Laindon High Road School

This school provided education for the children of our community for nearly 50 years

By Ken Porter - March 2011

Photo:Laindon High Road School 1955

Laindon High Road School 1955

The school opened on the 7th May 1928, with five classrooms, staff rooms and two cloakrooms for children from five to 14 years of age. Laindon at the time had two other schools, St Nicholas (now Laindon Park) and Langdon Hills - both of which were so overcrowded that many children could not attend school at all. This had occurred because of the rapid influx of population in the years following the First World War. The population in 1901 of Laindon and Langdon Hills was only 641; by 1931 it had risen to well over 6000.

Two hundred and forty four children enrolled during the first two days and to cope with these was a staff of five lady teachers and a headmaster – Mr G. L. Radford. This was the first time that a Laindon school had had a headmaster.

Although there were desks for the pupils, there were no books, no pens, no pencils and no playing field but they got by and it was a happy school. A local owner allowed them to use a field to the north of the school for sports and play.

Photo:One of the class rooms

One of the class rooms

During the month that followed another 60 children enrolled and the numbers continued to rise to such an extent, that the builders, Messrs. Marven Bros. of Galleywood spent the next four years enlarging the school.

Photo:Football team 1931

Football team 1931

In September 1931 the wooden church hall used by St Nicholas School for extra accommodation, was burnt down, resulting in 43 senior children being transferred to the High Road, along with two teachers; St Nicholas became a junior school.

By 1932 the number of children had risen to beyond 1,000 pupils, with a staff of 25. It was therefore decided that a new school was required catering for the juniors. Markham’s Chase was the new school (now Janet Duke) and Miss Duke, Senior Mistress of the High Road was appointed its first headmistress. So in February 1933, the High Road became a senior school with 547 pupils and a commencing staff of 15 teachers and a headmaster.

The Second World War years were difficult with many of the men teachers in the forces but the ladies carried on. For a time the school was down to only ten teachers with over 700 pupils to teach. Although there was a war on, it was an exciting time for the children, who spent many hours in the shelters during air raids.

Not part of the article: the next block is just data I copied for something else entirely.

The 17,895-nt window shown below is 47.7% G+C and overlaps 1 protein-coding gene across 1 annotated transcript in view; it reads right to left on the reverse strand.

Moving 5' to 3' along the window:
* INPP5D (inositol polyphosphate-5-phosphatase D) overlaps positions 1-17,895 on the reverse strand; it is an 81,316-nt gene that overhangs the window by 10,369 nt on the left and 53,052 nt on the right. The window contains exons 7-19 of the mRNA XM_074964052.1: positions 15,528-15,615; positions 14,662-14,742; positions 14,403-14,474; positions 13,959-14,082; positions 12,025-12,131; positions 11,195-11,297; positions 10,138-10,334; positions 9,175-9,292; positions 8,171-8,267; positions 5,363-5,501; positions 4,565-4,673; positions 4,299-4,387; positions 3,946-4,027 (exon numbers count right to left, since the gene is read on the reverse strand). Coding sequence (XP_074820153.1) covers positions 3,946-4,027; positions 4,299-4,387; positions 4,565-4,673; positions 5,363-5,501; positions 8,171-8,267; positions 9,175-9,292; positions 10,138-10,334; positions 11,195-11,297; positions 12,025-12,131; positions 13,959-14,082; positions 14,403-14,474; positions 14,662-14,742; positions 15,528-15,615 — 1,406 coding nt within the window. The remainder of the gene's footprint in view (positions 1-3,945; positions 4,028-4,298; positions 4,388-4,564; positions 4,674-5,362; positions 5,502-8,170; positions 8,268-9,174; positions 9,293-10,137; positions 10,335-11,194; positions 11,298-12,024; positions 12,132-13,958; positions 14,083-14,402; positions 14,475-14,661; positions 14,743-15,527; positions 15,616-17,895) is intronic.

Photo: Illustrative image for the 'Laindon High Road School' page

After the war the school took on a new name – Laindon Secondary Modern School, but the locals still called it the ‘High Road’.  Mr Radford eventually retired in 1949 and Mr. J. H. Woodward senior master took over until 1962 when he moved to take charge of Woodlands Boys School, Basildon. Mr Chadband then took over as the last headmaster.

A swimming pool was opened in April 1960 and for many years was open air until finally receiving a roof in 1972.  In the 1980s it was renamed ‘The Laindon School’.  However, with falling numbers it was decided to merge with Nicholas School (built in the 1963 to deal with the increasing population) in St Nicholas Lane to form ‘The James Hornsby High School’. The site chosen for the new amalgamated school was the Nicholas site, so in September 2000, the High Road school finally closed its doors.

For a time the former sixth form block was used for a pre-school nursery and playgroup but by May 2007 the bulldozers started to move in to prepare the site for another new housing development, that’s to bear the name Radford, at least the authorities have not forgotten our history.

This page was added by Ken Porter on 16/03/2011.
Comments about this page (Add a comment about this page)

Early during WW2, a drive was undertaken to tear up iron railings and fences from around parks and buildings and to re-cycle the metal for tanks, guns etc. I remember newsreels showing iron barriers from around London parks being torn out for the "war effort." I do not think it made much difference whether the barriers were public or private property. It was all for the greater good! Despite this edict, the iron fences around Laindon High Road and Langdon Hills schools remained undisturbed. I cannot speak for Markhams Chase but I think Donaldson's also remained intact. The iron fencing at Laindon High Road can be seen in this photograph, barely visible behind the chestnut fencing and foliage.